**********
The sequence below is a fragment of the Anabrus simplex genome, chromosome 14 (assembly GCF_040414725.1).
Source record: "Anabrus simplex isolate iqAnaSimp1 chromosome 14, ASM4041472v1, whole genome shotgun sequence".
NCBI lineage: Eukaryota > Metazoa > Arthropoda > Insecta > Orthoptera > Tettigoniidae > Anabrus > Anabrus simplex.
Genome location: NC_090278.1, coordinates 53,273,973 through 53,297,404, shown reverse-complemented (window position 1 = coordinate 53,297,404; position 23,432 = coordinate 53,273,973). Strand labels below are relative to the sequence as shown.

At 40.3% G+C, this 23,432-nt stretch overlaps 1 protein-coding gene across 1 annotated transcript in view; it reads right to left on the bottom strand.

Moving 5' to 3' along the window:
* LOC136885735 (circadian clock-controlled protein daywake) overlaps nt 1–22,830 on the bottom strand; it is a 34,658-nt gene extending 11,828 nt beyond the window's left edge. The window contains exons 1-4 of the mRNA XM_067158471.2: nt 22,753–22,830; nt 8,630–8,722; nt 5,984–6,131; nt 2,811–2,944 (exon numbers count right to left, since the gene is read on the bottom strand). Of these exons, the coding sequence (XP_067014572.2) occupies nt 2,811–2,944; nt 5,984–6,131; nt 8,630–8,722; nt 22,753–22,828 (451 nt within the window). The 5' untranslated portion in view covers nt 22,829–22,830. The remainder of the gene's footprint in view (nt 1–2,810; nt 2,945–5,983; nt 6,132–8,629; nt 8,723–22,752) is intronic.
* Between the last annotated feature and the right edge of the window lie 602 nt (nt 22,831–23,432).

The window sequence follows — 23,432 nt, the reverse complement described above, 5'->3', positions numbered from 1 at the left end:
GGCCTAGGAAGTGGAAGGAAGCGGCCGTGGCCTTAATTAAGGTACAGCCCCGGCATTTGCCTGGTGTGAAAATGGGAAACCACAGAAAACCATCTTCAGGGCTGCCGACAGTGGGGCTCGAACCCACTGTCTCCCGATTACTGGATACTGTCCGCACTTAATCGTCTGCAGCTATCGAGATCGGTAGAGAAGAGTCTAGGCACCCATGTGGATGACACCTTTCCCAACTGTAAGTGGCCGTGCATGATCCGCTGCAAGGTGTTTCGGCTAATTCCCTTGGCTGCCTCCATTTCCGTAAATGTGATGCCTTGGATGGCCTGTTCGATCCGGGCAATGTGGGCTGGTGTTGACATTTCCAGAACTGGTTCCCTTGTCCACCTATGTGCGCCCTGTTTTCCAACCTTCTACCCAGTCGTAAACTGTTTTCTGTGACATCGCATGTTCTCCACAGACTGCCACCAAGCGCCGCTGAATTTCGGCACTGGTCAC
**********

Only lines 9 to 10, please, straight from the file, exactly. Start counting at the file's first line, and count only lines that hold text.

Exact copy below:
The window sequence follows — 23,432 nt, the reverse complement described above, 5'->3', positions numbered from 1 at the left end:
GGCCTAGGAAGTGGAAGGAAGCGGCCGTGGCCTTAATTAAGGTACAGCCCCGGCATTTGCCTGGTGTGAAAATGGGAAACCACAGAAAACCATCTTCAGGGCTGCCGACAGTGGGGCTCGAACCCACTGTCTCCCGATTACTGGATACTGTCCGCACTTAATCGTCTGCAGCTATCGAGATCGGTAGAGAAGAGTCTAGGCACCCATGTGGATGACACCTTTCCCAACTGTAAGTGGCCGTGCATGATCCGCTGCAAGGTGTTTCGGCTAATTCCCTTGGCTGCCTCCATTTCCGTAAATGTGATGCCTTGGATGGCCTGTTCGATCCGGGCAATGTGGGCTGGTGTTGACATTTCCAGAACTGGTTCCCTTGTCCACCTATGTGCGCCCTGTTTTCCAACCTTCTACCCAGTCGTAAACTGTTTTCTGTGACATCGCATGTTCTCCACAGACTGCCACCAAGCGCCGCTGAATTTCGGCACTGGTCAC